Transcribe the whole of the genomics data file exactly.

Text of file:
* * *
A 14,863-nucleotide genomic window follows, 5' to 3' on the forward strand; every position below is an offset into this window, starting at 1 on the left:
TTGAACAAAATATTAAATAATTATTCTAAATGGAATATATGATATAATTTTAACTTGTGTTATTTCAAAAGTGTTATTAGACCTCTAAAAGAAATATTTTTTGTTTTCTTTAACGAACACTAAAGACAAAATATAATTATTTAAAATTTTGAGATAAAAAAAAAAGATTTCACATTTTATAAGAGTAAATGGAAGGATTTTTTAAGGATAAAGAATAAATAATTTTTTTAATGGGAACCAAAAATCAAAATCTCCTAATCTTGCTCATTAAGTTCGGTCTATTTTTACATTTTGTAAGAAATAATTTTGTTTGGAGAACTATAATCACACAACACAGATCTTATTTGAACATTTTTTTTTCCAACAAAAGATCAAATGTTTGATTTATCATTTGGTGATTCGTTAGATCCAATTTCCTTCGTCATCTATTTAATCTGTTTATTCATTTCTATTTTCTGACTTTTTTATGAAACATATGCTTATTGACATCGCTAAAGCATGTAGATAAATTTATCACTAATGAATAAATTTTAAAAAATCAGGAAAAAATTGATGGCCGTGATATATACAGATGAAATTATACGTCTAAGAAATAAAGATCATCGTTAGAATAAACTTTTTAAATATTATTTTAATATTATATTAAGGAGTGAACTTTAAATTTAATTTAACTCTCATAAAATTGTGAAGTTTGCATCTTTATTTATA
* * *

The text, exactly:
A 14,863-nucleotide genomic window follows, 5' to 3' on the forward strand; every position below is an offset into this window, starting at 1 on the left:
TTGAACAAAATATTAAATAATTATTCTAAATGGAATATATGATATAATTTTAACTTGTGTTATTTCAAAAGTGTTATTAGACCTCTAAAAGAAATATTTTTTGTTTTCTTTAACGAACACTAAAGACAAAATATAATTATTTAAAATTTTGAGATAAAAAAAAAAGATTTCACATTTTATAAGAGTAAATGGAAGGATTTTTTAAGGATAAAGAATAAATAATTTTTTTAATGGGAACCAAAAATCAAAATCTCCTAATCTTGCTCATTAAGTTCGGTCTATTTTTACATTTTGTAAGAAATAATTTTGTTTGGAGAACTATAATCACACAACACAGATCTTATTTGAACATTTTTTTTTCCAACAAAAGATCAAATGTTTGATTTATCATTTGGTGATTCGTTAGATCCAATTTCCTTCGTCATCTATTTAATCTGTTTATTCATTTCTATTTTCTGACTTTTTTATGAAACATATGCTTATTGACATCGCTAAAGCATGTAGATAAATTTATCACTAATGAATAAATTTTAAAAAATCAGGAAAAAATTGATGGCCGTGATATATACAGATGAAATTATACGTCTAAGAAATAAAGATCATCGTTAGAATAAACTTTTTAAATATTATTTTAATATTATATTAAGGAGTGAACTTTAAATTTAATTTAACTCTCATAAAATTGTGAAGTTTGCATCTTTATTTATA